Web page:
Every month, I interview an author I admire on her literary firsts. July’s featured writer is Dana Johnson, author of Break Any Woman Down. This award-winning short story collection is complex and provocative, often starring characters in the margins of society. A black stripper tries to figure out what she wants in her relationship with a controlling white porn star. A woman defiantly goes to bars alone, over her daughter’s protests. They’re stories of power and acquiescence, stubbornness and change — all cutting across lines of race, class, and gender. Dana took a couple stories from Break Any Woman Down and expanded them into a novel, called Elsewhere, California. More recently, she published a short story collection about downtown L.A. — and its gentrification — called In the Not Quite Dark. She teaches at my grad school alma mater, USC. In this interview, Dana talks about code switching, reveals which dunzo DTLA restaurant she misses the most, and gets Libran about identity. Sign up with your email to be entered to win a copy of Break Any Woman Down — and to get notified of future interviews! ___ Siel: Some of my favorite parts in your stories have to do with language. In Break Any Woman Down, there’s […]
A couple weeks ago, I got home to find a little, nondescript package at my door — a cardboard fold-up marked only with my and the return addresses. Which made me wonder: Who is Fat Possum Records and why did they send me mail and could it be anthrax? Of course, I immediately opened the package — and out came a copy of The Sarah Book by Scott McClanahan. That was all that was in there. There wasn’t even a packing slip! Who sent me the mysterious book? It took me a while, but I remembered that I’d signed up for The TNB Book Club a week or so earlier. TNB stands for The Nervous Breakdown (so yes, the book club is The The Nervous Breakdown Book Club), a literary website that publishes fiction, book reviews, and funny self-interviews where authors ask themselves questions then answer them too. I joined the book club on a whim, partly because I’m a fan of TNB founder Brad Listi’s literary podcast, Otherppl, and partly because I’m a fan of book subscription boxes in general. That said, to call The TNB Book Club a book subscription box is a bit of a stretch. First […]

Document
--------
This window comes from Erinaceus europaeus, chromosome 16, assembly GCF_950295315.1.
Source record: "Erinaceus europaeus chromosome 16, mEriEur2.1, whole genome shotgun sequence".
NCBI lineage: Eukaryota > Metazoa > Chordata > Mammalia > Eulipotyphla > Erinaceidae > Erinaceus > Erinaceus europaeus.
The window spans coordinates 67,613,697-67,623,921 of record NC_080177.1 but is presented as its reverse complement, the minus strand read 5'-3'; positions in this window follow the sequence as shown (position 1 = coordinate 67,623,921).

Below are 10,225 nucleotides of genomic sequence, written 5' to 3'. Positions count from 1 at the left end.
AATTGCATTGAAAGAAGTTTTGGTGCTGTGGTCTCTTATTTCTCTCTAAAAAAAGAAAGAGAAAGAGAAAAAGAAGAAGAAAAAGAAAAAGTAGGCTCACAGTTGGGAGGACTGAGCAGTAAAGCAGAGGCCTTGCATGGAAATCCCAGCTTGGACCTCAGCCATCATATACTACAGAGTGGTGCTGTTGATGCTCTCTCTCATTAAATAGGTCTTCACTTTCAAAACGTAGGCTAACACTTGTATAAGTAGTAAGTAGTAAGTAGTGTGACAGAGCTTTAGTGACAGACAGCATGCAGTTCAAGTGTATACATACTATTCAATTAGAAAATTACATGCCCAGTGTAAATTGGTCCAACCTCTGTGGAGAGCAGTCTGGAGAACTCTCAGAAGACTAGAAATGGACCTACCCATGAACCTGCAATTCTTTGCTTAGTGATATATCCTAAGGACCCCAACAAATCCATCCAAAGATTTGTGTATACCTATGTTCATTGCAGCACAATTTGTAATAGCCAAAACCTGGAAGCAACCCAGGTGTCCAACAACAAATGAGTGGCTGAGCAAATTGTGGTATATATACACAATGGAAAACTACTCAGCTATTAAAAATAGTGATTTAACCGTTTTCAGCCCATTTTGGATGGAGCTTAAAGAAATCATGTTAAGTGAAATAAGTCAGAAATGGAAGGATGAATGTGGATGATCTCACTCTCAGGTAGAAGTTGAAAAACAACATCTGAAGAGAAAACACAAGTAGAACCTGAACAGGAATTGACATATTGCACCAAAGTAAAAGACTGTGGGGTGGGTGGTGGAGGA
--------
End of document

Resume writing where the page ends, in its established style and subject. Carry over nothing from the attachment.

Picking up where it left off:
What is a book club without appies and drinks? Well, I guess it would still be a book club, technically. But if you prefer your literary discussions to take place over wine and cheese plates at a fun spot in the city, join the L.A. Girly Book Club. The Girly Book Club’s actually a global group, with groups meeting from Seattle to Singapore, all discussing the same book. Most of the novels are by female authors, ranging from the more literary to chick-lit-ish to thrillers like Liane Moriarty’s What Alice Forgot. Last month, the pick was Yaa Gyasi’s Homegoing (my microreview here)! The L.A. chapter’s organized by Janie, who picks out a different fun bar or restaurant for each meeting. I joined eight other girls at Vinoteque in West Hollywood for a lively conversation about identity and singing and feminism and work. At the end of the meeting was a raffle for a copy of the following month’s book — then we chatted and socialized over more drinks before calling it a night. With most of the girls in their twenties and thirties, this book club skews much younger than say, the West Hollywood Women’s Book Club. And — thanks […]